Thats because the missions destination is a so-called polar orbit - a path that passes through the earths poles mainly from north to south. In fact, it will be the first time since 1969 that a rocket will take off from Florida and fly south.
So far, most of the U.S. polar launches have taken place off the southern coast of California. As a result, the rocket went south over open oceans, not over densely populated land.
SpaceXs Falcon 9 rocket blasted off from SpaceXs launch site at Cape Canaveral Air Force Base at 7:18 p.m. Eastern time. The rocket then flew south, skimming the southeast coast of Florida near Miami, and then over Cuba.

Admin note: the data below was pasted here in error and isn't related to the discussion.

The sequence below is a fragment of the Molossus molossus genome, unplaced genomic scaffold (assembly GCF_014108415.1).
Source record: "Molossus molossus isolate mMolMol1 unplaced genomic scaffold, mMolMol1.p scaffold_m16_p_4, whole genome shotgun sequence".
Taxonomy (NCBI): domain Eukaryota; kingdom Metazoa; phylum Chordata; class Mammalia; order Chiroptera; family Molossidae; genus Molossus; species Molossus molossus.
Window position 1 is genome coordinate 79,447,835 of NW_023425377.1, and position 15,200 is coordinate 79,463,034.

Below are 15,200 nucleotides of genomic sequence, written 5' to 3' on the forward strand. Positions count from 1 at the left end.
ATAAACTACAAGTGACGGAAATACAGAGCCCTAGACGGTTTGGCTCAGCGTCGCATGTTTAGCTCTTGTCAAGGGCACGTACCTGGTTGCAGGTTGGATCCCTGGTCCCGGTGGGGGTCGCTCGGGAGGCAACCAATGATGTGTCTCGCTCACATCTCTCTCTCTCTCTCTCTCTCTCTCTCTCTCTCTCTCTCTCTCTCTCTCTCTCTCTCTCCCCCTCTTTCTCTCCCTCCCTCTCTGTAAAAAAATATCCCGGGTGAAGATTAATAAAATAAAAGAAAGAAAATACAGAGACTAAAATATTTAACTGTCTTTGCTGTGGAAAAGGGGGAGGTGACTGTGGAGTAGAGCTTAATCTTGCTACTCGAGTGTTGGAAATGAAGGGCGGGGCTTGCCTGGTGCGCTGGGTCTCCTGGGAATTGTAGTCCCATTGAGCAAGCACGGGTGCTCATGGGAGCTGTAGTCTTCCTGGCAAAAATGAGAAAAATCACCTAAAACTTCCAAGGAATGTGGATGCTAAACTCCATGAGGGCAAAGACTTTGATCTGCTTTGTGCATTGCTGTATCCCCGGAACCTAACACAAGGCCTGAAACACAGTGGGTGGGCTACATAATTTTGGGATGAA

The main satellite for the launch is saocom1b, and there are two small satellites to take a ride. Saocom1b is the second of two identical Earth Observation Satellites signed by SpaceX for the Argentine space agency. Together, the two satellites will use radar to observe the earth to hunt for disasters that may damage agriculture, mining, fishing and other industries. The satellite will enter a polar orbit called the sun synchronous orbit. This path allows satellites to pass through the same area of the earth at the same time every day, which is very good for earth observation satellites that want to track the position of the earth over time.